Solange produced more than an album with 2016’s ‘A Seat At The Table,’ she produced a movement.

Rooted in the social, the political, and the racial, the set was showered with praise from critics and the culture alike and is largely hailed as a musical mirror of black pride. It also earned the 32-year-old her first Grammy Award (Best R&B Performance for ‘Cranes In The Sky’).

Now, the eclectic songbird has revealed that she’ll be hatching its follow-up this Fall.

Details below…

Confirmation about the as yet untitled project was shared during a resonating profile feature on the star by the NY Times.

Initially, the info shared was drip-fed…

“She has come to this spare, meditative place to put the final touches on her album. What’s it called? How many songs are there? Who did she collaborate with? How will she tour it? The album’s release is imminent this fall, probably sometime soon. But, even within this studio, Solange keeps these details close: The record will likely arrive into the world fully formed at some mysterious and unexpected moment, like a meteor cratering into the culture. But she will not be rushed.”

Later, more is divulged:

The new album calls. The making of it has taken Solange to New Orleans (where she often lives), Jamaica, California’s Topanga Canyon and back to a kind of Houston of the mind. “There is a lot of jazz at the core,” she emailed me a few days after our meeting. “But with electronic and hip-hop drum and bass because I want it to bang and make your trunk rattle.” The sound and feel of the album are set in her mind, but this project, so close to being finished, is still very much in progress — and will be until the very end. “I like to be able to tell the story in 13 different ways, then I like to edit,” she says of her process. Many of the songs on “A Seat at the Table” were 15 minutes long until the final stages of production, when, with surgical decisiveness, Solange cut them down to three or four. She’ll do the same as she completes this yet unnamed album. The record will be warm, she says, fluid and more sensual than her last one. But, seasoned as she is, she’s still nervous. “I have this fear living in my body about releasing work,” she says. “I don’t know any artist that doesn’t feel that before they hit the send button.”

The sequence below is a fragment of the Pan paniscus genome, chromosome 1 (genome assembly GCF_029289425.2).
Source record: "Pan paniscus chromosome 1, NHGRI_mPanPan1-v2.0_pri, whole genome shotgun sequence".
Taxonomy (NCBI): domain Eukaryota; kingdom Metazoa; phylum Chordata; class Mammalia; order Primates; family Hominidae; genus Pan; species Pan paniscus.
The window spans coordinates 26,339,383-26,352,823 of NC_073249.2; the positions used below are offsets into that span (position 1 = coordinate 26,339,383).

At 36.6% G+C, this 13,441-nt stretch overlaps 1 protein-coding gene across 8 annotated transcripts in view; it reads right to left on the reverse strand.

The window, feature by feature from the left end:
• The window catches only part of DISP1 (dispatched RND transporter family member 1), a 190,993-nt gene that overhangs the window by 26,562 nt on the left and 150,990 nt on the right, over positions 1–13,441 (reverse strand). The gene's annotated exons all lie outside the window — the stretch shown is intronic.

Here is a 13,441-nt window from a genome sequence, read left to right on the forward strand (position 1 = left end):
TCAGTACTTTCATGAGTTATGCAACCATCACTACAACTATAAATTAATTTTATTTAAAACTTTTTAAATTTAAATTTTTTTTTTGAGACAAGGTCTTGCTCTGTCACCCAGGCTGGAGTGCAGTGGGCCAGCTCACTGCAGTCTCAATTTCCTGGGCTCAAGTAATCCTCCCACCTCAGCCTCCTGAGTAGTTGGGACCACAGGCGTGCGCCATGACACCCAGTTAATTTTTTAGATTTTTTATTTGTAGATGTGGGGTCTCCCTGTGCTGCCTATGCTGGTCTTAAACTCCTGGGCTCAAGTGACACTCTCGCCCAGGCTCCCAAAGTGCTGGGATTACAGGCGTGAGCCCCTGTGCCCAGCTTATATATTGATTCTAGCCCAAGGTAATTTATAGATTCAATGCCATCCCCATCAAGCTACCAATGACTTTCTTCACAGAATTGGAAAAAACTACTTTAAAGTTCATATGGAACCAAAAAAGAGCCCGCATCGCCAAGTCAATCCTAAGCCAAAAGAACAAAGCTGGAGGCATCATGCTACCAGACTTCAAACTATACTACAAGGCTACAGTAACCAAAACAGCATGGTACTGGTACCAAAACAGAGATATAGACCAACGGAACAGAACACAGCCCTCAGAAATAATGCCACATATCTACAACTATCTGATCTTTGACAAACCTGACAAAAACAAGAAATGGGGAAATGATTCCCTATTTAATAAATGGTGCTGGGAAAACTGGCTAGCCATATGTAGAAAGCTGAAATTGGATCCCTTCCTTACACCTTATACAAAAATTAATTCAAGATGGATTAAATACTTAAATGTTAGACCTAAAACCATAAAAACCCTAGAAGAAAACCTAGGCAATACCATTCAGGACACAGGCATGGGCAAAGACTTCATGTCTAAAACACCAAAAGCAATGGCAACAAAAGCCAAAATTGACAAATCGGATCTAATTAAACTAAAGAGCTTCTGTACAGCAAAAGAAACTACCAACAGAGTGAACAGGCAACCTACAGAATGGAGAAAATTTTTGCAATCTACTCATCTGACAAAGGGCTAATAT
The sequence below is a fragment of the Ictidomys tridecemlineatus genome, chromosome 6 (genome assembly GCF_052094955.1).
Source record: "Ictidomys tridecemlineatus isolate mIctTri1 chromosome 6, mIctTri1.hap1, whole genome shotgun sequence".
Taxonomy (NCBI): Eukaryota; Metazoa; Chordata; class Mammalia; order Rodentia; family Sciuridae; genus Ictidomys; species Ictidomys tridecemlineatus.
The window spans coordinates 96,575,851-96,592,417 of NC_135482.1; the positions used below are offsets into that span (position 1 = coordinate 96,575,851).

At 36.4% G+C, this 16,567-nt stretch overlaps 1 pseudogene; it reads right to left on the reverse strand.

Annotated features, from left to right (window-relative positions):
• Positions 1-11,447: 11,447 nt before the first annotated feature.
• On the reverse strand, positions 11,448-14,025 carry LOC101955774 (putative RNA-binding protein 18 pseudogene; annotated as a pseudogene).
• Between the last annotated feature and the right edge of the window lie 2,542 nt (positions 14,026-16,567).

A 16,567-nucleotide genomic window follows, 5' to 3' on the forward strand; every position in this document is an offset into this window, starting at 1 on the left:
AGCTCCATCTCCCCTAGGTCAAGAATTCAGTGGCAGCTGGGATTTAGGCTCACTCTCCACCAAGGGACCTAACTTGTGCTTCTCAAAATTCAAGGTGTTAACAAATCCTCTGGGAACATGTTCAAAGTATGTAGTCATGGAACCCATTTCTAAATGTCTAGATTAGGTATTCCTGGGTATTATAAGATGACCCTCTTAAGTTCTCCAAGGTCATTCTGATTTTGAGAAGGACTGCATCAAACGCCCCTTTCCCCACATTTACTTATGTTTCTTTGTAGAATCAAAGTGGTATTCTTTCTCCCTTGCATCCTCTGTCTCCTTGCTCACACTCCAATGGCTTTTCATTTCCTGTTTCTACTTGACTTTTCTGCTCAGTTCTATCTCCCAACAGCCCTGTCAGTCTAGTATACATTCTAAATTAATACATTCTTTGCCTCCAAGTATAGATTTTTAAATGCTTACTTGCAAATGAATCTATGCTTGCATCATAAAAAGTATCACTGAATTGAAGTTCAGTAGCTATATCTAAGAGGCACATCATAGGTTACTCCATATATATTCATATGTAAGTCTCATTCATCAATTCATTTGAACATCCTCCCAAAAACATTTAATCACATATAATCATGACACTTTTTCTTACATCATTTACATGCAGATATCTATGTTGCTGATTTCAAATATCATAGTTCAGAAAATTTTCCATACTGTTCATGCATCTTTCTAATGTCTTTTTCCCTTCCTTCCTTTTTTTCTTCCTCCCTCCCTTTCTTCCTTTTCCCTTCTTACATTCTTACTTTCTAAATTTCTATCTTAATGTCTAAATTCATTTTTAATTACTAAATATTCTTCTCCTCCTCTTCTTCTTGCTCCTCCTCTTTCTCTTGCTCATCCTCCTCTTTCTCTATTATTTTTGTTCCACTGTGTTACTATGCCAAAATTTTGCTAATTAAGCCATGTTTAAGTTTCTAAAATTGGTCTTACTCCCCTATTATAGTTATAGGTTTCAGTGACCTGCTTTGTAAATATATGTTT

Solange’s artistic evolution and semantic rooting see her stand as one of modern music’s most compelling acts.

Naturally, then, we’re eager to dive into the pool of newness she has incoming.

Sonically, as ever, it sounds like she’s pulling from a unique mix of influences. Our primary hope, though, is that she picks up the pace a little from her last project.

‘True’ remains our most played Solo set – thanks largely to its balanced blend of the uptempo, the mid-tempo, and slower numbers.

And while it’d be almost asinine to long for the same sound (especially with an act as unpredictable as Solange), we see little issue in her pulling from a similar framework.

In any case, enough of our rambling. What are…

[Photo credit: Collier Schorr / NY Times]

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